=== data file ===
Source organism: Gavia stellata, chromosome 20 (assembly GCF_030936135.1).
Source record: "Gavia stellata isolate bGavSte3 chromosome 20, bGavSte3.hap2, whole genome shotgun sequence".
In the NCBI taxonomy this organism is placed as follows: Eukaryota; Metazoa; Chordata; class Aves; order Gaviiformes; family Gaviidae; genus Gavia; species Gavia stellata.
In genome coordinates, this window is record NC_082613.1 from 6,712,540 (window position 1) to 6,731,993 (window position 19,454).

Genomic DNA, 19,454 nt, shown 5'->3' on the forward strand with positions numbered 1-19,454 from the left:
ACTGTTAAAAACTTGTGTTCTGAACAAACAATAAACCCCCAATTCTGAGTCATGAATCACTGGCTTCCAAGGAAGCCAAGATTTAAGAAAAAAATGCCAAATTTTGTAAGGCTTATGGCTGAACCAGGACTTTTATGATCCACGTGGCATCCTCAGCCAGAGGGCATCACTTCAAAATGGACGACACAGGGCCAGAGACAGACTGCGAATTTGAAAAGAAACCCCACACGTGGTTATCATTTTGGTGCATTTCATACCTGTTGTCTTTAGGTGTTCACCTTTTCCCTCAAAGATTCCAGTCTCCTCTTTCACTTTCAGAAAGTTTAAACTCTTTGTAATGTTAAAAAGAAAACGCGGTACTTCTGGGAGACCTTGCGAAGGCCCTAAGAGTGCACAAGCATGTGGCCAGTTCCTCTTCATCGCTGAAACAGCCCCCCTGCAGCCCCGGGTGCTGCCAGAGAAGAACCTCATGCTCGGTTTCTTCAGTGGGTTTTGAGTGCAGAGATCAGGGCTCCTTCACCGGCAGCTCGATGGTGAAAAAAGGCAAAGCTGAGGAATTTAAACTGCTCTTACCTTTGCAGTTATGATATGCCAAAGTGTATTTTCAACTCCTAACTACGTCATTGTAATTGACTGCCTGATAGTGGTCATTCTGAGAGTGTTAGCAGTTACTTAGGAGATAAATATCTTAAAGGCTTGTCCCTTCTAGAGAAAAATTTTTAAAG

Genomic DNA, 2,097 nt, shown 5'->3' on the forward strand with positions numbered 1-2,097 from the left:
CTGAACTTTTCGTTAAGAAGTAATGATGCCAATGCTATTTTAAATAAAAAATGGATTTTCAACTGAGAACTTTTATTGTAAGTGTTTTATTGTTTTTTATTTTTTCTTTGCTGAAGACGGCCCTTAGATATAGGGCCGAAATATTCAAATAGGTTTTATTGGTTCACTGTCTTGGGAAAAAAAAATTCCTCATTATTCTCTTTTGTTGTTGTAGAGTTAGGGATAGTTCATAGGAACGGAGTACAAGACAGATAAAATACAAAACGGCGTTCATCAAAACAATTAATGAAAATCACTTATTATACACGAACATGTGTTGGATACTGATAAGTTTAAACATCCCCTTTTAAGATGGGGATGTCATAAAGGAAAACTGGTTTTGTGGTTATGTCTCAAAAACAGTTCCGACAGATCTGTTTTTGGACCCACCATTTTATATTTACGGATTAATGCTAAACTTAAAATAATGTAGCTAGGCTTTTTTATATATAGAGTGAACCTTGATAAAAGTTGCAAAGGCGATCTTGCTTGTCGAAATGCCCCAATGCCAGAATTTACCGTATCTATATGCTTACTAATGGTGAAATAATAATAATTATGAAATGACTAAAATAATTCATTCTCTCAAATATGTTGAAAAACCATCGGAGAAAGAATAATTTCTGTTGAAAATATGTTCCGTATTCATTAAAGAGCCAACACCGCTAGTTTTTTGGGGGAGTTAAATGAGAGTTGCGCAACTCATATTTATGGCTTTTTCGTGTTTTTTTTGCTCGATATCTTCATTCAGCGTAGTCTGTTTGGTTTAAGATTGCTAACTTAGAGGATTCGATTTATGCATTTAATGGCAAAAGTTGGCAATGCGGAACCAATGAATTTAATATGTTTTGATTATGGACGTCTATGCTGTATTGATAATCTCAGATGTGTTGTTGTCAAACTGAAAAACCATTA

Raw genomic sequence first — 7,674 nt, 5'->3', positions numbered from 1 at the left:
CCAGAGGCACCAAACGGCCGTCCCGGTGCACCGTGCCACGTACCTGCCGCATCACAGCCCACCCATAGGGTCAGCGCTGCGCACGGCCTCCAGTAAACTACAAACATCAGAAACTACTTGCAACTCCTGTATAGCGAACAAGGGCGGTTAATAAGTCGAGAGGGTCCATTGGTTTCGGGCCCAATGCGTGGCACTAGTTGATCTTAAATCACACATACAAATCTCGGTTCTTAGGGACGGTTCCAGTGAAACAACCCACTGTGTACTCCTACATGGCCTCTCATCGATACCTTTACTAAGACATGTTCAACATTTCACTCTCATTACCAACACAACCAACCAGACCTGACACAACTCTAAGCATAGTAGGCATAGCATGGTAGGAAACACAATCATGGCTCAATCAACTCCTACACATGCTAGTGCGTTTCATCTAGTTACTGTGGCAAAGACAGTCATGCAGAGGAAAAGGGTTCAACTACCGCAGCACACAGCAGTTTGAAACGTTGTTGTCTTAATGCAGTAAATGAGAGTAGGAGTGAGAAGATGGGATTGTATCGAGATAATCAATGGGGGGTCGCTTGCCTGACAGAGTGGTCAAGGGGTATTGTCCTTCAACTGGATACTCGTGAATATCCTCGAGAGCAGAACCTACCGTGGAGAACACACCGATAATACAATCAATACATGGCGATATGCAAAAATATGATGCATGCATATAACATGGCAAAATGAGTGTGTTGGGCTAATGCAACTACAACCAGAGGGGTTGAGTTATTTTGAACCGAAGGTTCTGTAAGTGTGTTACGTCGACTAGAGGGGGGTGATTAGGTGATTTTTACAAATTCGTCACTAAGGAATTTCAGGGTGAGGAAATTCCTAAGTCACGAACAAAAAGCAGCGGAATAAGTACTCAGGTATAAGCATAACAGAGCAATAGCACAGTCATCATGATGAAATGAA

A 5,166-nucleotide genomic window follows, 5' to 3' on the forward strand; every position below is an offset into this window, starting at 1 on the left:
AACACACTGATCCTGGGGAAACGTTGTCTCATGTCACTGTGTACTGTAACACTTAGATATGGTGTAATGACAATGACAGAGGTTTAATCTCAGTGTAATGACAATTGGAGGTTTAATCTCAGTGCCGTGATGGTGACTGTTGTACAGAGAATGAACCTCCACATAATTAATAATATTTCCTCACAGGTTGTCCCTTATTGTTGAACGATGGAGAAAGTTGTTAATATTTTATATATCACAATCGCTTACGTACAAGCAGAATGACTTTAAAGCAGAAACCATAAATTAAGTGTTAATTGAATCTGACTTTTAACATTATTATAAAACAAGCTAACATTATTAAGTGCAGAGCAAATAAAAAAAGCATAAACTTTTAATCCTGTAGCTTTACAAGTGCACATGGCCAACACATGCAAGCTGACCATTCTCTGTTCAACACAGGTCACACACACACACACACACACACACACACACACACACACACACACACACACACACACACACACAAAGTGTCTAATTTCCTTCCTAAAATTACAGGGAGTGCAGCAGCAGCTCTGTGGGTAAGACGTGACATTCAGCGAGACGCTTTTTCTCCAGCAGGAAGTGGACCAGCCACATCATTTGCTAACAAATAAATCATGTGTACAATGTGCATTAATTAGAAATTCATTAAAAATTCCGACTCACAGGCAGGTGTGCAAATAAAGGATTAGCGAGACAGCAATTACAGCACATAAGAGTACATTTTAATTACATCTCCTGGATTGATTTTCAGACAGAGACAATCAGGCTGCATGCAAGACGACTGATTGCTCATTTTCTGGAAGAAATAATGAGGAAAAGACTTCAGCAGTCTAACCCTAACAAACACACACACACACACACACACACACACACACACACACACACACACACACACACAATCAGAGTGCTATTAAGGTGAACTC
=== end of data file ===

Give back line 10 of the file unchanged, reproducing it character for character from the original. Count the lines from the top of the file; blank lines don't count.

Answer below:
CCAGAGGCACCAAACGGCCGTCCCGGTGCACCGTGCCACGTACCTGCCGCATCACAGCCCACCCATAGGGTCAGCGCTGCGCACGGCCTCCAGTAAACTACAAACATCAGAAACTACTTGCAACTCCTGTATAGCGAACAAGGGCGGTTAATAAGTCGAGAGGGTCCATTGGTTTCGGGCCCAATGCGTGGCACTAGTTGATCTTAAATCACACATACAAATCTCGGTTCTTAGGGACGGTTCCAGTGAAACAACCCACTGTGTACTCCTACATGGCCTCTCATCGATACCTTTACTAAGACATGTTCAACATTTCACTCTCATTACCAACACAACCAACCAGACCTGACACAACTCTAAGCATAGTAGGCATAGCATGGTAGGAAACACAATCATGGCTCAATCAACTCCTACACATGCTAGTGCGTTTCATCTAGTTACTGTGGCAAAGACAGTCATGCAGAGGAAAAGGGTTCAACTACCGCAGCACACAGCAGTTTGAAACGTTGTTGTCTTAATGCAGTAAATGAGAGTAGGAGTGAGAAGATGGGATTGTATCGAGATAATCAATGGGGGGTCGCTTGCCTGACAGAGTGGTCAAGGGGTATTGTCCTTCAACTGGATACTCGTGAATATCCTCGAGAGCAGAACCTACCGTGGAGAACACACCGATAATACAATCAATACATGGCGATATGCAAAAATATGATGCATGCATATAACATGGCAAAATGAGTGTGTTGGGCTAATGCAACTACAACCAGAGGGGTTGAGTTATTTTGAACCGAAGGTTCTGTAAGTGTGTTACGTCGACTAGAGGGGGGTGATTAGGTGATTTTTACAAATTCGTCACTAAGGAATTTCAGGGTGAGGAAATTCCTAAGTCACGAACAAAAAGCAGCGGAATAAGTACTCAGGTATAAGCATAACAGAGCAATAGCACAGTCATCATGATGAAATGAA